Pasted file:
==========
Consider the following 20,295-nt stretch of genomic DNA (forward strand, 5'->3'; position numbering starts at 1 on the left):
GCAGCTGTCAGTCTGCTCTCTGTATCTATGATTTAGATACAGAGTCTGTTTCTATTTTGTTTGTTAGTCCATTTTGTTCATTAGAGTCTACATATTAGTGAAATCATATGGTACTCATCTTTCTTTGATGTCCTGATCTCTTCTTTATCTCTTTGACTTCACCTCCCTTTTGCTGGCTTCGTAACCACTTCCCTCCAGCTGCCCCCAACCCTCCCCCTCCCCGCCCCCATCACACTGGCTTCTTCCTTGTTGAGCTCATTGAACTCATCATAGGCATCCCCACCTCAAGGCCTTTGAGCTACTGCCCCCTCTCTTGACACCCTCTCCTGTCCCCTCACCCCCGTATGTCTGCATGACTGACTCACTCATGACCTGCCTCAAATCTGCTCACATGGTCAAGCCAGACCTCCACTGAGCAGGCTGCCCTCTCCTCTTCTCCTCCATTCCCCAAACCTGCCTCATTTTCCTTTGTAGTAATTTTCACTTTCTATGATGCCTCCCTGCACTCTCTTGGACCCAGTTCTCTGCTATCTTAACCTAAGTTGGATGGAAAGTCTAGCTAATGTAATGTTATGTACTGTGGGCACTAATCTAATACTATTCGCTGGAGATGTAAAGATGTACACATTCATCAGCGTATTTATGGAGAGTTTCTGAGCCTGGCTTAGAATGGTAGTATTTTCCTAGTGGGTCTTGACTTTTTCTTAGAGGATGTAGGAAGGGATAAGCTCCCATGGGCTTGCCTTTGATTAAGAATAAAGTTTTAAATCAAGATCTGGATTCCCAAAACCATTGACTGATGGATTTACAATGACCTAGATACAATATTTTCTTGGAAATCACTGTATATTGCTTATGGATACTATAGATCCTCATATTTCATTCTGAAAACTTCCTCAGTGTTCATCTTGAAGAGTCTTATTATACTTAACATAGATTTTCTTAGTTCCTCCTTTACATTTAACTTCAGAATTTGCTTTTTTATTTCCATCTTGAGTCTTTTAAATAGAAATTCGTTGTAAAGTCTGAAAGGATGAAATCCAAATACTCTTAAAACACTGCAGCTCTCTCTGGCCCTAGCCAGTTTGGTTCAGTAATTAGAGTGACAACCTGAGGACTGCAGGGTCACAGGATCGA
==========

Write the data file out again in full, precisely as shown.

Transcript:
Consider the following 20,295-nt stretch of genomic DNA (forward strand, 5'->3'; position numbering starts at 1 on the left):
GCAGCTGTCAGTCTGCTCTCTGTATCTATGATTTAGATACAGAGTCTGTTTCTATTTTGTTTGTTAGTCCATTTTGTTCATTAGAGTCTACATATTAGTGAAATCATATGGTACTCATCTTTCTTTGATGTCCTGATCTCTTCTTTATCTCTTTGACTTCACCTCCCTTTTGCTGGCTTCGTAACCACTTCCCTCCAGCTGCCCCCAACCCTCCCCCTCCCCGCCCCCATCACACTGGCTTCTTCCTTGTTGAGCTCATTGAACTCATCATAGGCATCCCCACCTCAAGGCCTTTGAGCTACTGCCCCCTCTCTTGACACCCTCTCCTGTCCCCTCACCCCCGTATGTCTGCATGACTGACTCACTCATGACCTGCCTCAAATCTGCTCACATGGTCAAGCCAGACCTCCACTGAGCAGGCTGCCCTCTCCTCTTCTCCTCCATTCCCCAAACCTGCCTCATTTTCCTTTGTAGTAATTTTCACTTTCTATGATGCCTCCCTGCACTCTCTTGGACCCAGTTCTCTGCTATCTTAACCTAAGTTGGATGGAAAGTCTAGCTAATGTAATGTTATGTACTGTGGGCACTAATCTAATACTATTCGCTGGAGATGTAAAGATGTACACATTCATCAGCGTATTTATGGAGAGTTTCTGAGCCTGGCTTAGAATGGTAGTATTTTCCTAGTGGGTCTTGACTTTTTCTTAGAGGATGTAGGAAGGGATAAGCTCCCATGGGCTTGCCTTTGATTAAGAATAAAGTTTTAAATCAAGATCTGGATTCCCAAAACCATTGACTGATGGATTTACAATGACCTAGATACAATATTTTCTTGGAAATCACTGTATATTGCTTATGGATACTATAGATCCTCATATTTCATTCTGAAAACTTCCTCAGTGTTCATCTTGAAGAGTCTTATTATACTTAACATAGATTTTCTTAGTTCCTCCTTTACATTTAACTTCAGAATTTGCTTTTTTATTTCCATCTTGAGTCTTTTAAATAGAAATTCGTTGTAAAGTCTGAAAGGATGAAATCCAAATACTCTTAAAACACTGCAGCTCTCTCTGGCCCTAGCCAGTTTGGTTCAGTAATTAGAGTGACAACCTGAGGACTGCAGGGTCACAGGATCGA